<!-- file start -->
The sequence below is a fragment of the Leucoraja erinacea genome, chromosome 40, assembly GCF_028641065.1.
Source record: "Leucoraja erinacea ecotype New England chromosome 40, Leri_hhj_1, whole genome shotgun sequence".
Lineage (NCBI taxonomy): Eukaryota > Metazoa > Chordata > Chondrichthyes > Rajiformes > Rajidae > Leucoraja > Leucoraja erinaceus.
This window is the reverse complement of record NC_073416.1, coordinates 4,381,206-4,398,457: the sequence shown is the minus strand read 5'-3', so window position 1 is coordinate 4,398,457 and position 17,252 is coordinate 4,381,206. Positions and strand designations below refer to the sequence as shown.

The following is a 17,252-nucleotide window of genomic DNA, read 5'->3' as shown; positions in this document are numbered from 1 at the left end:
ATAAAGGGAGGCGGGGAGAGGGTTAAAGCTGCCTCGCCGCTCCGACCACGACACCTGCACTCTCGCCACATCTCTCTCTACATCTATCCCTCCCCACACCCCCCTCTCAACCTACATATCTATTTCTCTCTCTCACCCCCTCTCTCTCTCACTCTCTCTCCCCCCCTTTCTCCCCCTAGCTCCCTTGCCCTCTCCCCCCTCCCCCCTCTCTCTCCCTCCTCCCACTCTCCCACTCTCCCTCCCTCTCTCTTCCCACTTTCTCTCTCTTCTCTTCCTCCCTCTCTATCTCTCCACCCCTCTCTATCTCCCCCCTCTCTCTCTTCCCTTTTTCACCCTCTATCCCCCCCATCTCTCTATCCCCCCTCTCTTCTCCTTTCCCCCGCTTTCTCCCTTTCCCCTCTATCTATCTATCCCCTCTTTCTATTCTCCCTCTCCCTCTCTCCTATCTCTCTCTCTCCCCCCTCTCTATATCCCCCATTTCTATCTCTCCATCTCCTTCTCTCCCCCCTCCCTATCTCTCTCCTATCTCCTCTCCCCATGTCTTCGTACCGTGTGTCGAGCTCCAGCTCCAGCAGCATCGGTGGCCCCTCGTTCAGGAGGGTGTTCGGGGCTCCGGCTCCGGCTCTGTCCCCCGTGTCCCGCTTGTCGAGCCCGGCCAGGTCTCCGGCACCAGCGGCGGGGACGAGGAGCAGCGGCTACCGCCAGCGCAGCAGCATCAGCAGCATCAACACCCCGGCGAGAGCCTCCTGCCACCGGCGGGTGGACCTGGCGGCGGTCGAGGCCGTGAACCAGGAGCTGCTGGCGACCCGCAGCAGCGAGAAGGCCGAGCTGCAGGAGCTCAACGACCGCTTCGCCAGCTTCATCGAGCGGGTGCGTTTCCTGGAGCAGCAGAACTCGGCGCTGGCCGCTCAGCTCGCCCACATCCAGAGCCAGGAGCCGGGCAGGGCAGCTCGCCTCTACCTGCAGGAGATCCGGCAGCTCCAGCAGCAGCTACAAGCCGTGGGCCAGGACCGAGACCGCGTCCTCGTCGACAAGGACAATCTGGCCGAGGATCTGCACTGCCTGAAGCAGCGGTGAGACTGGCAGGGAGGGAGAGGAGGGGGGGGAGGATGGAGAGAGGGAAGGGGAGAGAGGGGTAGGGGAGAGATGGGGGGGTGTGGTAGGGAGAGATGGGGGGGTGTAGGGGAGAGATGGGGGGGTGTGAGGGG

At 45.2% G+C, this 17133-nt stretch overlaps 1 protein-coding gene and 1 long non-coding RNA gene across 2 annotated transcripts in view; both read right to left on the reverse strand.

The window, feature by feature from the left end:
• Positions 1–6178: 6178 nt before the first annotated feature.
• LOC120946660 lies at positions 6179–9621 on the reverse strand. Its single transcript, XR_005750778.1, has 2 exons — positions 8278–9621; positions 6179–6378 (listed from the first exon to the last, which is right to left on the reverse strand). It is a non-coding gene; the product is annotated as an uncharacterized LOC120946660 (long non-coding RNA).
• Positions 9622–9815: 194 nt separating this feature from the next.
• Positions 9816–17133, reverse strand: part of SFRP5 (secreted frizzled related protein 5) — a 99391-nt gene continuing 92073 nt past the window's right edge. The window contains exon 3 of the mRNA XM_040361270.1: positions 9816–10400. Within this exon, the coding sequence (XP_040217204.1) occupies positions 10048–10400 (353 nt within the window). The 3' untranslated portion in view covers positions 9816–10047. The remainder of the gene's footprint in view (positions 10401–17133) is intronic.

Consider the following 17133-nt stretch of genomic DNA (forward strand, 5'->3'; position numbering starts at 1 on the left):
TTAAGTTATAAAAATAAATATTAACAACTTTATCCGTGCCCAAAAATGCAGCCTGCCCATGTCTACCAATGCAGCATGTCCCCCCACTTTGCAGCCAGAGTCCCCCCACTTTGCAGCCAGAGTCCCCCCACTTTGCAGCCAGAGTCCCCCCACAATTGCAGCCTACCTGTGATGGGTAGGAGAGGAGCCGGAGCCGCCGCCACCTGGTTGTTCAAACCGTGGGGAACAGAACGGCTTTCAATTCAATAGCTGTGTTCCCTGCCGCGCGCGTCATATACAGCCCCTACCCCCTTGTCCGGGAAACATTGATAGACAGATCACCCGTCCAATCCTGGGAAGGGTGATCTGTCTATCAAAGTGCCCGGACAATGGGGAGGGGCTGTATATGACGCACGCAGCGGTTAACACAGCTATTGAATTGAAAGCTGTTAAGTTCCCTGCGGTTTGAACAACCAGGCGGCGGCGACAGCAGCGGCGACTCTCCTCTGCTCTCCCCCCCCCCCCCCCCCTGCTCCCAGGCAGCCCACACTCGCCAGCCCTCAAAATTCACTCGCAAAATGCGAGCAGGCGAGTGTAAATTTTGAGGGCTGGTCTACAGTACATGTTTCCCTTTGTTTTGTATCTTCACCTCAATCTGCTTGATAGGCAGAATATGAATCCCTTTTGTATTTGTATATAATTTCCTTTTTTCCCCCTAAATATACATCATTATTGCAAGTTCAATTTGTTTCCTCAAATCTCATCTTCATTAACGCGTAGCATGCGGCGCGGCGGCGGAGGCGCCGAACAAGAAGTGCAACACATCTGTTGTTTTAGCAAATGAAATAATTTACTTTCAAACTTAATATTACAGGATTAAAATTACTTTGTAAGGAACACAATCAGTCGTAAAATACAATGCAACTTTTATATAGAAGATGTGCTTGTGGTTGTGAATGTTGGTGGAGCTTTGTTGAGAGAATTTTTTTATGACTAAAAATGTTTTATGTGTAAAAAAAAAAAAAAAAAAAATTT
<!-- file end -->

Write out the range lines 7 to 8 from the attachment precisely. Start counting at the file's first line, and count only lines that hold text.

At 45.2% G+C, this 17133-nt stretch overlaps 1 protein-coding gene and 1 long non-coding RNA gene across 2 annotated transcripts in view; both read right to left on the reverse strand.

The window, feature by feature from the left end: